In “Is VGI participation? From vernal pools to video games” (2008), Tulloch attempts to unearth the relationship between Volunteered Geographic Information (VGI) and Public Participatory Geographic Information Systems (PPGIS). Although he finds that they share some overlap (twenty to eighty percent?), they contrast in that “VGI is more about applications and information while PPGIS seems more concerned with process and outcomes” (170).

An interesting idea that comes out of this article is that VGI should be considered in policy/decision making: “while VGI might often fail to provide officially certified data that can support legally defensible policy decisions, ignored VGI sources could easily undermine an otherwise well-planned project” (168). This reminds me of a story about tweets being used to guide news stories, but not supplying enough background proof to be an actual source. Will tweets and VGI one day become admissible evidence in courtrooms? How is technology affecting formal practices?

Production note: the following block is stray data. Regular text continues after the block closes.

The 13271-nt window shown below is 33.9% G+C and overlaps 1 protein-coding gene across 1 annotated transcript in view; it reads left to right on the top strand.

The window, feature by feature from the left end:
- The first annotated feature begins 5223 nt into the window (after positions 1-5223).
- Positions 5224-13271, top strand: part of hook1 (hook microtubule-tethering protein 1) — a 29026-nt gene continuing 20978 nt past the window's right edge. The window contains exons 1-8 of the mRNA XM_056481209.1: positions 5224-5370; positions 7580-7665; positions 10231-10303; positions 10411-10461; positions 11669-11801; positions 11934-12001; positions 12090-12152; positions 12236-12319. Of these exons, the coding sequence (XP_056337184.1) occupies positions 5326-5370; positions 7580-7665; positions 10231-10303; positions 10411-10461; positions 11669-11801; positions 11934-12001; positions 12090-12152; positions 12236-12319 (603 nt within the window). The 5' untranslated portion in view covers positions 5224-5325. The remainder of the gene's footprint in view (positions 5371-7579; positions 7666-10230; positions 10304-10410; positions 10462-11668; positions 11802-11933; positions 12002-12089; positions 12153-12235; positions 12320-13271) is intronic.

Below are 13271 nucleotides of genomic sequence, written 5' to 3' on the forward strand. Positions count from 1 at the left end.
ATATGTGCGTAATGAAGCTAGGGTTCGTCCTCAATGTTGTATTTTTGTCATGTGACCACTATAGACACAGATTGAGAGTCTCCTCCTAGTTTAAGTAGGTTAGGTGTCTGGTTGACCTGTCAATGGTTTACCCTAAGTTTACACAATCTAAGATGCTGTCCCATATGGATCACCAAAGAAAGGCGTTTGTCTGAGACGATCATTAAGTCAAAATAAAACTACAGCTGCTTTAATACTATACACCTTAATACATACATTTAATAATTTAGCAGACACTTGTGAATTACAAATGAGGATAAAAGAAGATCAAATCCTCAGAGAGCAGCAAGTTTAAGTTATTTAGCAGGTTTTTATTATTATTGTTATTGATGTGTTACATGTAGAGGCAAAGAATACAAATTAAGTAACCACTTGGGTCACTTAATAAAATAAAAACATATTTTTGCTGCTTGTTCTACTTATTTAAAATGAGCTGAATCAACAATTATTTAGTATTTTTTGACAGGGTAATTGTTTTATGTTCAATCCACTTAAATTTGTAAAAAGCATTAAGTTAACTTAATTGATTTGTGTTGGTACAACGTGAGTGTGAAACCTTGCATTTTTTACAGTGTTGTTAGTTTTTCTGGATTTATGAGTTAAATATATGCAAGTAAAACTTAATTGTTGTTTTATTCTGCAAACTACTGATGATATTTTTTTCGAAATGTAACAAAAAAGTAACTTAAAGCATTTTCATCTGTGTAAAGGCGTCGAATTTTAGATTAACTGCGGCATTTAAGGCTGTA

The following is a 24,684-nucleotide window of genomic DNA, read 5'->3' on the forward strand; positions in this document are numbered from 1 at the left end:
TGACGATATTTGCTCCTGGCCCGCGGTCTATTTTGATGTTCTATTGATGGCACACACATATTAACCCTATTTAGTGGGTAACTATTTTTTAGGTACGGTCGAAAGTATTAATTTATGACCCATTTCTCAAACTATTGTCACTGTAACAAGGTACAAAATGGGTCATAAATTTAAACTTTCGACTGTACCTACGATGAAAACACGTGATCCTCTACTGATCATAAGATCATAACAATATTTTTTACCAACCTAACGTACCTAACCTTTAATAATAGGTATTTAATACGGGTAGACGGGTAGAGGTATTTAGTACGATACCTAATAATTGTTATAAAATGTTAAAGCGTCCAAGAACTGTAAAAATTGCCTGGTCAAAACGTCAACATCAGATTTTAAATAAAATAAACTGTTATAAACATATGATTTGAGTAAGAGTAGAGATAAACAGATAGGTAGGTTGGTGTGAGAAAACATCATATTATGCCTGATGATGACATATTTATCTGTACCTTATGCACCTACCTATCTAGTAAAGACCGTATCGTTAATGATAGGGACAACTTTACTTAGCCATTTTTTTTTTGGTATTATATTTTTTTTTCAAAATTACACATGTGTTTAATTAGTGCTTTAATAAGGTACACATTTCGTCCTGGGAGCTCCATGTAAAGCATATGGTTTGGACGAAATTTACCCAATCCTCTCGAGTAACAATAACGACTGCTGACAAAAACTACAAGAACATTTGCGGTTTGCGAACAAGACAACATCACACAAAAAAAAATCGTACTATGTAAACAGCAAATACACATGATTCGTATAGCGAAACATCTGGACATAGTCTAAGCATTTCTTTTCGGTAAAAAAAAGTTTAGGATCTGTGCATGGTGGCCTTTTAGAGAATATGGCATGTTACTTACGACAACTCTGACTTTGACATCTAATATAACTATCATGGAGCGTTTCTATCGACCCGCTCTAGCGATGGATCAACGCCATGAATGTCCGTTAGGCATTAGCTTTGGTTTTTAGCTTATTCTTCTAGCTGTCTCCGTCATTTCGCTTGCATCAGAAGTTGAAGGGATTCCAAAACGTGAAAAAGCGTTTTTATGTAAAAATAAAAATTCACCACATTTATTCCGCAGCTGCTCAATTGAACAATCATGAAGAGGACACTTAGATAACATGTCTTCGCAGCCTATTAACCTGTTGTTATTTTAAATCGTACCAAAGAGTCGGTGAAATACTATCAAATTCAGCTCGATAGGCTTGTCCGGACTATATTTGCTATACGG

The article also raises the question of “who is participating?” and if they really represent the “public”. However, I would argue that those who participate in person are not necessarily speaking for the general public. In most situations, only a small fraction of society will feel the urge to speak up, but perhaps VGI could have a positive effect on the proportion of people participating. I look forward to finding out how VGI and PPGIS have been used in marginalized communities.


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